Young County recognizes Purple Heart veterans
Young County has joined Graham to be recognized as a Purple Heart County under the Military Order of the Purple Heart (MOPH), and honor those who have been injured or killed risking their lives for the country.
Young County commissioners approved the proclamation Monday and were joined by MOPH State Senior Vice Commander and Chapter President Jon Lunkwicz and MOPH Chapter 1513 Commander Gus Wittschack at the meeting.
The MOPH is located in Springfield, Va., and is a nationwide organization with chapters in Guam to Puerto Rico. The order includes 46,000 members in six regions with 49 state departments and 478 chapters.
During the meeting Monday the commissioners unanimously approved the request and Lunkwicz thanked Young County Judge John Bullock, commissioners court, Graham VFW Memorial Post 8567, the citizens of Young County and all veterans who have served the country.
“When the county of Young is recognized we are remembering and honoring all Purple Heart recipients living or dead, we are honoring all veterans living in the county that have served in the military, we are taking a moment to honor George Washington and his significant contribution to our country and we are using this moment to educate all county citizens of the sacrifices of your veterans and remind them to thank them for their service,” Lunkwicz said.
The Purple Heart medal is awarded to members of the armed forces who are wounded by an instrument of war by the hands of the enemy or to the next of kin in the name of those who are killed in action or die of wounds received in action.
History of the Purple Heart
The Purple Heart is a combat decoration media and one of the nation’s oldest military decorations. It was created by George Washington in 1782 and was then known as the Badge of Military Merit. It was first awarded to three soldiers in Newburgh, New York.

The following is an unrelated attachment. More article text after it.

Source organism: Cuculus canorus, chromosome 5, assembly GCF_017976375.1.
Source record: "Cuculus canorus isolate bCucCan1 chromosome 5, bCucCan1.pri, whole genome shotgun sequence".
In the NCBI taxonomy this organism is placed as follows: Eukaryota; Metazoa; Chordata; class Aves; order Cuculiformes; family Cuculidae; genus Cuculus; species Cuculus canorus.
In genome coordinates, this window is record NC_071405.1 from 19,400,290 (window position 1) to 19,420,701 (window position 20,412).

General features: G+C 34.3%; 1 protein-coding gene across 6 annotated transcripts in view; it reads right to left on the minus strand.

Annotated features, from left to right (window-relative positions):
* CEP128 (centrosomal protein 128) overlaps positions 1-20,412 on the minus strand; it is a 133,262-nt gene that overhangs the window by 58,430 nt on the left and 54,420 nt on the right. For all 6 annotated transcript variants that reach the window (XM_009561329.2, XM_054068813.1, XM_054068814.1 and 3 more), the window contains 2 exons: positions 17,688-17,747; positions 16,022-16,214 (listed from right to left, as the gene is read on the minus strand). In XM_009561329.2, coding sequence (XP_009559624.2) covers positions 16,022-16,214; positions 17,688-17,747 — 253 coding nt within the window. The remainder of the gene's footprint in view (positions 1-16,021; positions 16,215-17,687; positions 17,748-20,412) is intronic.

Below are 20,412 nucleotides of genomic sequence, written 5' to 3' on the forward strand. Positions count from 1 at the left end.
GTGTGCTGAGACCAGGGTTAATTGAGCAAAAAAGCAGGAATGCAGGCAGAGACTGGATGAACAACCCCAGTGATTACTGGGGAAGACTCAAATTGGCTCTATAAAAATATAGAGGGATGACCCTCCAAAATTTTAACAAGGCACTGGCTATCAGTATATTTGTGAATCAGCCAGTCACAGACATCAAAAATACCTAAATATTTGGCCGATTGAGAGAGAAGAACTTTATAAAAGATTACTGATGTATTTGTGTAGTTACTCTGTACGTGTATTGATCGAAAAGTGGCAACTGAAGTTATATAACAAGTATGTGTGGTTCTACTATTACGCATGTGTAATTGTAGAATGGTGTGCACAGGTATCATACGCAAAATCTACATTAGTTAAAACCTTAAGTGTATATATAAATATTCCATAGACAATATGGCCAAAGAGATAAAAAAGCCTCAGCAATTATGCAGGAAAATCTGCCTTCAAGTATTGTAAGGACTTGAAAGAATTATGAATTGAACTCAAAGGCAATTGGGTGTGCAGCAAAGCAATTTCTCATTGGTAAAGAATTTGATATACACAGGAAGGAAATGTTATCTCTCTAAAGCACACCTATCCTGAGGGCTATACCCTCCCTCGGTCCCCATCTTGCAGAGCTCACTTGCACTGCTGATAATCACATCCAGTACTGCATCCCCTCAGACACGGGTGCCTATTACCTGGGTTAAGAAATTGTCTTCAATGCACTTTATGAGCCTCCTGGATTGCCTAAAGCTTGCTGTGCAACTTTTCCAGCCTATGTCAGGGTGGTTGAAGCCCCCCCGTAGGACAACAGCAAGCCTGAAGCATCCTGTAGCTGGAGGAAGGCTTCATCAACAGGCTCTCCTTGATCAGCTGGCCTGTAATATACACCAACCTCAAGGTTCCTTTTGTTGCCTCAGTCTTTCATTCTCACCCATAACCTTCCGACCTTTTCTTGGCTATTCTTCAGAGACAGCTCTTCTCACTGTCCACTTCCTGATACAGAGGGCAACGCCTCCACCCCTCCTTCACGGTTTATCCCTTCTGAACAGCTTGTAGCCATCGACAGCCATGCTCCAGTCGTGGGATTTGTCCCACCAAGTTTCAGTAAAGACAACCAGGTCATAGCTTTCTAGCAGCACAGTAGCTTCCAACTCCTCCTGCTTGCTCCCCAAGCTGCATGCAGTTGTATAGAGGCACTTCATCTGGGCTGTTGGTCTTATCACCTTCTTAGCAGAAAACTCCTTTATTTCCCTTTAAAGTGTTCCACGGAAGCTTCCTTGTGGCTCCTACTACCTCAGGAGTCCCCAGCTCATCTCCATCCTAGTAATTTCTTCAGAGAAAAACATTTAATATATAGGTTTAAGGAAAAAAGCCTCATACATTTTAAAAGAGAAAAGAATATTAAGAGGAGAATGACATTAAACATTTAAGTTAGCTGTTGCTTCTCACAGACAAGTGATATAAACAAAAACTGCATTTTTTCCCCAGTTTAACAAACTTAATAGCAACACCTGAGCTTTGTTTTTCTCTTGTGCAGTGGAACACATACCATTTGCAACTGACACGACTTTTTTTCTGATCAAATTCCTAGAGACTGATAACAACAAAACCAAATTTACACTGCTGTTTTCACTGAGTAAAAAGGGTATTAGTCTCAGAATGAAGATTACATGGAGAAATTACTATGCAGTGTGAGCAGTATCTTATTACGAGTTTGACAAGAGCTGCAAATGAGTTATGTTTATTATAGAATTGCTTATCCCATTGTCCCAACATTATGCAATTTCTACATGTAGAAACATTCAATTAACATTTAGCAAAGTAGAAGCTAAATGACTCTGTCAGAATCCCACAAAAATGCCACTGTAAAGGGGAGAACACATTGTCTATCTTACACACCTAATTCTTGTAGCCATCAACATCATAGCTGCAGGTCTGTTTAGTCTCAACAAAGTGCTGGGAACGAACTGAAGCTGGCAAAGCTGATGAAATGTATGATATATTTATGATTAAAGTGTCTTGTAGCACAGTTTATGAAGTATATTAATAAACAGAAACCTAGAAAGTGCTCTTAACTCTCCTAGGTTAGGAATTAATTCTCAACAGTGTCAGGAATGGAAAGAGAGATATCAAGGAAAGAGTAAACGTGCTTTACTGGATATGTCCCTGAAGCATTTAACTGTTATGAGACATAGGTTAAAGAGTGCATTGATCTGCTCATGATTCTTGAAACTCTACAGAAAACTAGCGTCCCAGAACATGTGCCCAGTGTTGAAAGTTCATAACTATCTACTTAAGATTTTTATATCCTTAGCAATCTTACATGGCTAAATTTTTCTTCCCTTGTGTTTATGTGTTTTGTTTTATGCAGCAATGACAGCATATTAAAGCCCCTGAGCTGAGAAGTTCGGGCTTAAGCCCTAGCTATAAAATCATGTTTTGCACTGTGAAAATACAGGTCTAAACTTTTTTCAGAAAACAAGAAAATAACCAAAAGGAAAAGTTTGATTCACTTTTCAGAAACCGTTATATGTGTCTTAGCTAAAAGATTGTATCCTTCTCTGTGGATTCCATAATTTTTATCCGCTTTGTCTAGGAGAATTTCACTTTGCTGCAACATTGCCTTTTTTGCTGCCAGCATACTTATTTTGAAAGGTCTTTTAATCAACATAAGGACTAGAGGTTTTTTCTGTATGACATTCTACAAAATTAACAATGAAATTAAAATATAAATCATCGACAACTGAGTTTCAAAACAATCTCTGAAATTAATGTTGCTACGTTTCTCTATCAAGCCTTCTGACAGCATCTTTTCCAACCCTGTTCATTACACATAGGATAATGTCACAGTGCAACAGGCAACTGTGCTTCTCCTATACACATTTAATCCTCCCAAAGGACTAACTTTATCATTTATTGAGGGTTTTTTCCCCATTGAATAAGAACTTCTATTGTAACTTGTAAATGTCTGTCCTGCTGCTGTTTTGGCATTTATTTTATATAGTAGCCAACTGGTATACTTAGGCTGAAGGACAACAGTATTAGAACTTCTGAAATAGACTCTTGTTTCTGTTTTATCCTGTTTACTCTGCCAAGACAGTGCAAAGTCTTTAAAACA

The Purple Heart as it is today was developed by General Douglas MacArthur in 1932. The Badge of Military Merit was made of cloth originally and the Purple Heart medal was newly created by Elisabeth Will who was an Army heraldic specialist in the Office of the Quartermaster General.
The new design was metal, instead of cloth and was made in the shape of purple heart bordered with gold and featuring a engraving of Washington in the center with his coat-of-arms at the top.
Military Order of the Purple Heart
The MOPH is a national organization that was established in 1782 and receives most of their funding through restricted and unrestricted grants, but also from fundraising events.
Under the MOPH is the Purple Heart Trail, which was established in 1992 to create a symbolic and honorary system of roads, highway, bridges, monuments, cities and counties that give tribute to the men and women who received the Purple Heart medal.
The MOPH organization provides National Service Officers and support staff to provide assistance to over 124,844 veterans to help them obtain their benefits from the U.S. Department of Veterans Affairs. The organization also provides legal options and representation for veterans before the Board of Veterans Appeals and the Court of Appeals for Veterans Claims.
Along with their national service programs the organization has Veteran Affairs Voluntary Services which help provide health services and provide grants for everyday items for veterans. The program also offers jobs for veterans and awards scholarships for Purple Heart recipients, their spouses and to the children and grandchildren of MOPH members.